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Supreme Judicial Court of Maine.


Decided: January 14, 1998

Before WATHEN, C.J., and ROBERTS, CLIFFORD, RUDMAN, DANA, LIPEZ, and SAUFLEY, JJ. Andrew Ketterer, Attorney General, Mary B. Najarian, Peter Brann, Assistant Attorneys General, Augusta, for Plaintiff. Ralph W. Brown, Portland, for Defendant.

[¶ 1] Charles Monty appeals from the judgment entered in the Superior Court (Cumberland County, MacNichol, J.) establishing his child support obligations.   Charles contends that the court erred by treating the settlements he received as the result of two lawsuits as “gross income” for the purposes of determining his child support obligations, pursuant to 19 M.R.S.A. § 311(5)(A) 1 .   We agree and vacate the judgment.

[¶ 2] Susan Monty and Charles Monty were divorced in 1989 and Charles was ordered to pay weekly child support.   This amount was modified by court order in December, 1992, when Charles enrolled in law school.   During the time Charles was attending law school, he received, after fees and costs, $50,000 in settlement of two law suits.2  The Department of Human Services (DHS) filed a M.R. Civ. P. 60(b) Motion for Relief from Order seeking to modify Charles's child support obligations in light of these settlements.   Following a series of motions, cross motions, and continuances, the parties entered into a stipulation accepted by the court which read:

By agreement of the parties, the issue of whether the Defendant's child support obligation for February 1993 and thereafter should be modified (pursuant to subparagraph (9) of paragraph (i) of the child support guidelines which allows the court to deviate from the guidelines) based upon his receipt of funds from a personal injury settlement in the approximate amount of $30,000 on February 1, 1993 and $20,000 in 1994 is hereby submitted for decision on this record together with the arguments of the parties.

[¶ 3] Using the forms provided by DHS, the court proceeded to enter child support orders based on Charles's gross income for the years 1993 through 1998.   Included in the calculation of Charles's gross income were the amounts received by Charles in 1993 and 1994 in settlement of his lawsuits.   The child support orders were, therefore, computed solely on the amount of money Charles received and were not based on a deviation from the statutory child support guidelines.   This appeal followed.

 [¶ 4] We review a trial court's interpretation of a statute for errors of law.  Daniels v. Tew Mac Aero Servs., Inc., 675 A.2d 984, 987 (Me.1996).   We first examine the plain meaning of the statutory language, seeking to give effect to the legislative intent and to construe that language to avoid absurd, inconsistent, unreasonable, or illogical results.   Thibeault v. Larson, 666 A.2d 112, 114 (Me.1995).   Only when the statutory language is ambiguous do we look beyond its plain meaning and examine other indicia of legislative intent.  Berube v. Rust Eng'g, 668 A.2d 875, 876 (Me.1995).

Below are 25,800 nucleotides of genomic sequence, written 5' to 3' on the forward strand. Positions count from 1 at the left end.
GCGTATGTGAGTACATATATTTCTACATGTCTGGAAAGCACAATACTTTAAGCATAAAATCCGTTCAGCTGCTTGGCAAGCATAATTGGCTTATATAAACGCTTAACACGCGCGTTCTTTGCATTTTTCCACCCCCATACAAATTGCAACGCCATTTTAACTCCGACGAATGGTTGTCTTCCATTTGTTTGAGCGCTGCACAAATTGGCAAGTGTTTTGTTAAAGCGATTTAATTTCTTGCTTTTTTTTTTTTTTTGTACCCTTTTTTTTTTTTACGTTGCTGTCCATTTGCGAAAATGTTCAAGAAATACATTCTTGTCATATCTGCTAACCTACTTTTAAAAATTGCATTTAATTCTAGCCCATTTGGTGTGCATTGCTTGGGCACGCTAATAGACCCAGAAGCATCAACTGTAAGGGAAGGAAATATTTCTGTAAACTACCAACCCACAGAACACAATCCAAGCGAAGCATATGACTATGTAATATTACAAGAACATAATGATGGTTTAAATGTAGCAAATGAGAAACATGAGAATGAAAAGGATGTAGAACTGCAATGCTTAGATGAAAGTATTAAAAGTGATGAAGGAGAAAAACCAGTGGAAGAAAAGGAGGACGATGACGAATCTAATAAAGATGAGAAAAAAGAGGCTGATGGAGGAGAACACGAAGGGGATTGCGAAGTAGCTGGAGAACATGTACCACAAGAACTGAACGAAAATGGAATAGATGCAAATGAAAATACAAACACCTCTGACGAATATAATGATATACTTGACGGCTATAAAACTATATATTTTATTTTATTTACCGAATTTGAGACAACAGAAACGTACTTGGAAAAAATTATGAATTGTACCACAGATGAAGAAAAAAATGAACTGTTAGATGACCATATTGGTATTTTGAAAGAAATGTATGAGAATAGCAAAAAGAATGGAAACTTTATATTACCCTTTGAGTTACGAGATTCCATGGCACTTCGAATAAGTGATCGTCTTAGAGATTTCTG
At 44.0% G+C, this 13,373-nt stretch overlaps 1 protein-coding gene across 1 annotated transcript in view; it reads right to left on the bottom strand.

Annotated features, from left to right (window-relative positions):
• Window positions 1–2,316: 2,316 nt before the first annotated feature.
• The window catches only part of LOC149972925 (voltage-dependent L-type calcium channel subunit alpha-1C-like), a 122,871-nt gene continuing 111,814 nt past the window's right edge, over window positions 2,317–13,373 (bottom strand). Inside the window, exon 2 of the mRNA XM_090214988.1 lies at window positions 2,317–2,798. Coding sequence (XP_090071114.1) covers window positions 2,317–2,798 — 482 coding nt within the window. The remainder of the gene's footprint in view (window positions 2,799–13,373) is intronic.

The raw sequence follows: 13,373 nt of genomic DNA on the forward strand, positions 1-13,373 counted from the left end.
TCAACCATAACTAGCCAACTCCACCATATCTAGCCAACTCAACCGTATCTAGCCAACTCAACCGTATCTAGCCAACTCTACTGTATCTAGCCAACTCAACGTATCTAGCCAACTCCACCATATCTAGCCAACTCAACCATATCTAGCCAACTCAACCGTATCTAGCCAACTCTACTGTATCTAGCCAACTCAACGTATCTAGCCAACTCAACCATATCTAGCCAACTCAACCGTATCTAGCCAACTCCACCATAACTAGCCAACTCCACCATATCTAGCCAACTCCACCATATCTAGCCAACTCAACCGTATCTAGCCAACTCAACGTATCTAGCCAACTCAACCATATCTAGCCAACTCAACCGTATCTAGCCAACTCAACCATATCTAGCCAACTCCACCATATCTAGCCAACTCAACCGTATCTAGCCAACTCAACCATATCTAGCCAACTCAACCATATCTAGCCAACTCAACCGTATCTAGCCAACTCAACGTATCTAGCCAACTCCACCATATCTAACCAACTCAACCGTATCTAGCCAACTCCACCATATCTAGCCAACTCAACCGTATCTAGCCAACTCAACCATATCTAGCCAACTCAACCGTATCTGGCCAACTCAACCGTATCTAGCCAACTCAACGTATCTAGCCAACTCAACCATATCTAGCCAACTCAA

[¶ 5] Subchapter I-A of Title 19 governs the determination of child support in this case.   The total child support obligation is divided between the parties in proportion to their respective gross incomes.  19 M.R.S.A. § 316(3).  “Gross income” is defined as follows:

5.  Gross income.  “Gross income” means gross income of a party as follows.

A. Gross income includes income from any ongoing source including, but not limited to, salaries, wages, commissions, royalties, bonuses, dividends, severance pay, pensions, interest, trust funds, annuities, capital gains, social security benefits, disability insurance benefits, prizes, workers' compensation benefits, spousal support actually received pursuant to a preexisting order, and education grants, fellowships or subsidies that are available for personal living expenses.   Gross income does not include child support received by either party for children other than children for whom support is being determined.

19 M.R.S.A. § 311(5)(A) (Supp.1996) (emphasis added).

 [¶ 6] The plain language of section 311 is clear-gross income only includes income from an “ongoing source.”   A lump sum payment is not an “ongoing source” of income.   The dictionary definition of “ongoing” is “going on;  going forward.”   Webster's New International Dictionary, 1703 (2nd ed.1960).   A lump sum settlement is not an ongoing source of income because the source does not persist but rather vanishes upon satisfaction of the settlement agreement.  Section 317 of Title 19, not section 311, provides the court with an avenue to deviate from the statutory guidelines in order to reach such “nonrecurring income not included in the definition of gross income.”  19 M.R.S.A. § 317(3)(E).

The entry is:

Judgment vacated.   Remanded for proceedings consistent with this opinion.


1.   19 M.R.S.A. §§ 311-319 were repealed on October 1, 1997.   The new statutes governing child support guidelines are now found at Title 19-A, Chapter 63.   No substantive changes were made to the legislation affecting the issues in this case.

2.   Charles received approximately $30,000 in 1993 in settlement of a personal injury claim arising from an automobile accident.   Charles received approximately $20,000 in 1994 in settlement of a medical malpractice claim.

RUDMAN, Justice.